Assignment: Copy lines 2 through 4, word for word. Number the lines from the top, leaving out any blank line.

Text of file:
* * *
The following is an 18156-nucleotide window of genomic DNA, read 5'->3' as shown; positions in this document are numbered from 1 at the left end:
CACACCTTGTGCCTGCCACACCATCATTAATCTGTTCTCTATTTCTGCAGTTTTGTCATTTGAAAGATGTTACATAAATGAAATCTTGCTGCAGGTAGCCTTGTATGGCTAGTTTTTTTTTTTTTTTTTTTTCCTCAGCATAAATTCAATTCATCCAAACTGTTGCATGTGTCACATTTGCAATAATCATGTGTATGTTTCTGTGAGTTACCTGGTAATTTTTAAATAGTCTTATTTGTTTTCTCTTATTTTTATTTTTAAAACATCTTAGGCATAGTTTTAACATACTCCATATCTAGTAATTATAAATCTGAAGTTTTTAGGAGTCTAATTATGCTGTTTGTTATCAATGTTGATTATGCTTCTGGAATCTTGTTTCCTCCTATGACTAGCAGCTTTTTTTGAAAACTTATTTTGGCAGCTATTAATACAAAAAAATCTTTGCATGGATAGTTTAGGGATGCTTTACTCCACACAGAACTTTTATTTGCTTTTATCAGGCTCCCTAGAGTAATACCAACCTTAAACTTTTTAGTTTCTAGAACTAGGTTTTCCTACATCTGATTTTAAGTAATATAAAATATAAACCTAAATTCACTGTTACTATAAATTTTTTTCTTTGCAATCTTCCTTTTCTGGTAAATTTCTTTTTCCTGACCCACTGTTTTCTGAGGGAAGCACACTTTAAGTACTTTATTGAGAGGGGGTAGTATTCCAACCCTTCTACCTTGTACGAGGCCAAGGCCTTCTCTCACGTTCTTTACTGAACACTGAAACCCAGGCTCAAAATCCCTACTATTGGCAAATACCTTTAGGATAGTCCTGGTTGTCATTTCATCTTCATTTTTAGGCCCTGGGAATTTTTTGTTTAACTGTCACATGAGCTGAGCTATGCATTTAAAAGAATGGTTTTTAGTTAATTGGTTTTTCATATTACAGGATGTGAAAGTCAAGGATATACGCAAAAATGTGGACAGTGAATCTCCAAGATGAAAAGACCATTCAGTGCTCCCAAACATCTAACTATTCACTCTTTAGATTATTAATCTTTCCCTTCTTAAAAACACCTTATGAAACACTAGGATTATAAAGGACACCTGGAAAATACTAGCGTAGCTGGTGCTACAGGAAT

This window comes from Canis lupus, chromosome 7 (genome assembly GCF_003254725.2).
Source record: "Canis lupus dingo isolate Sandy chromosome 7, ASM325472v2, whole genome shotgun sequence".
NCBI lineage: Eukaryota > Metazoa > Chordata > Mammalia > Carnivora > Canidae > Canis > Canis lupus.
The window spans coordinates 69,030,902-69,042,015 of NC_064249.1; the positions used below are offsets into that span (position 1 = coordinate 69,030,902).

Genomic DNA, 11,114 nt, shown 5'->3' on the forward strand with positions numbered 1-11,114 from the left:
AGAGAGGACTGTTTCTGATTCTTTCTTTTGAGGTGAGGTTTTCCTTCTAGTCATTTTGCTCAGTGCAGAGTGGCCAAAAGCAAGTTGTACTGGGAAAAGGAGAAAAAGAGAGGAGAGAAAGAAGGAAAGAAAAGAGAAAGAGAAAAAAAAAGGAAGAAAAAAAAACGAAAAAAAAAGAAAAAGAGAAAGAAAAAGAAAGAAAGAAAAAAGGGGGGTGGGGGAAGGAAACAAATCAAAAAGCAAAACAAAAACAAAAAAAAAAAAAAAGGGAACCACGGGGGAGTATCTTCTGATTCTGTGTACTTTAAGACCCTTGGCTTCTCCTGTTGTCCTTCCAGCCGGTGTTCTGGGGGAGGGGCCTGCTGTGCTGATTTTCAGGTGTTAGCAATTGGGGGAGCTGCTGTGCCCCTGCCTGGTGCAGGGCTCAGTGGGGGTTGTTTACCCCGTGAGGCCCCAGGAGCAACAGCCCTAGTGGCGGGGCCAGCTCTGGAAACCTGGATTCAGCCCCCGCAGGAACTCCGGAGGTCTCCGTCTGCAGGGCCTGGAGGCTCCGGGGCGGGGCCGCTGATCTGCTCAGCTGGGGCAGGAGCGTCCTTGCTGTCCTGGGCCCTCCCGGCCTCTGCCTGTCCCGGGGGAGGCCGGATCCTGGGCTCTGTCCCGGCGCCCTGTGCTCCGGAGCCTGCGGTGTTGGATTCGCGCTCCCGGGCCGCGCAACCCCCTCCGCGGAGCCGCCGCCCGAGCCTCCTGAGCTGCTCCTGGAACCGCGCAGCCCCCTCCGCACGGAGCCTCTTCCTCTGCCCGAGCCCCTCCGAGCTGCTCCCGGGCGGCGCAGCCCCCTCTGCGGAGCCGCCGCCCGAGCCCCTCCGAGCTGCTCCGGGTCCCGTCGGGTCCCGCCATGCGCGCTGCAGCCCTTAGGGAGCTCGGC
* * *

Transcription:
CACACCTTGTGCCTGCCACACCATCATTAATCTGTTCTCTATTTCTGCAGTTTTGTCATTTGAAAGATGTTACATAAATGAAATCTTGCTGCAGGTAGCCTTGTATGGCTAGTTTTTTTTTTTTTTTTTTTTCCTCAGCATAAATTCAATTCATCCAAACTGTTGCATGTGTCACATTTGCAATAATCATGTGTATGTTTCTGTGAGTTACCTGGTAATTTTTAAATAGTCTTATTTGTTTTCTCTTATTTTTATTTTTAAAACATCTTAGGCATAGTTTTAACATACTCCATATCTAGTAATTATAAATCTGAAGTTTTTAGGAGTCTAATTATGCTGTTTGTTATCAATGTTGATTATGCTTCTGGAATCTTGTTTCCTCCTATGACTAGCAGCTTTTTTTGAAAACTTATTTTGGCAGCTATTAATACAAAAAAATCTTTGCATGGATAGTTTAGGGATGCTTTACTCCACACAGAACTTTTATTTGCTTTTATCAGGCTCCCTAGAGTAATACCAACCTTAAACTTTTTAGTTTCTAGAACTAGGTTTTCCTACATCTGATTTTAAGTAATATAAAATATAAACCTAAATTCACTGTTACTATAAATTTTTTTCTTTGCAATCTTCCTTTTCTGGTAAATTTCTTTTTCCTGACCCACTGTTTTCTGAGGGAAGCACACTTTAAGTACTTTATTGAGAGGGGGTAGTATTCCAACCCTTCTACCTTGTACGAGGCCAAGGCCTTCTCTCACGTTCTTTACTGAACACTGAAACCCAGGCTCAAAATCCCTACTATTGGCAAATACCTTTAGGATAGTCCTGGTTGTCATTTCATCTTCATTTTTAGGCCCTGGGAATTTTTTGTTTAACTGTCACATGAGCTGAGCTATGCATTTAAAAGAATGGTTTTTAGTTAATTGGTTTTTCATATTACAGGATGTGAAAGTCAAGGATATACGCAAAAATGTGGACAGTGAATCTCCAAGATGAAAAGACCATTCAGTGCTCCCAAACATCTAACTATTCACTCTTTAGATTATTAATCTTTCCCTTCTTAAAAACACCTTATGAAACACTAGGATTATAAAGGACACCTGGAAAATACTAGCGTAGCTGGTGCTACAGGAAT

This window comes from Canis lupus, chromosome 7 (genome assembly GCF_003254725.2).
Source record: "Canis lupus dingo isolate Sandy chromosome 7, ASM325472v2, whole genome shotgun sequence".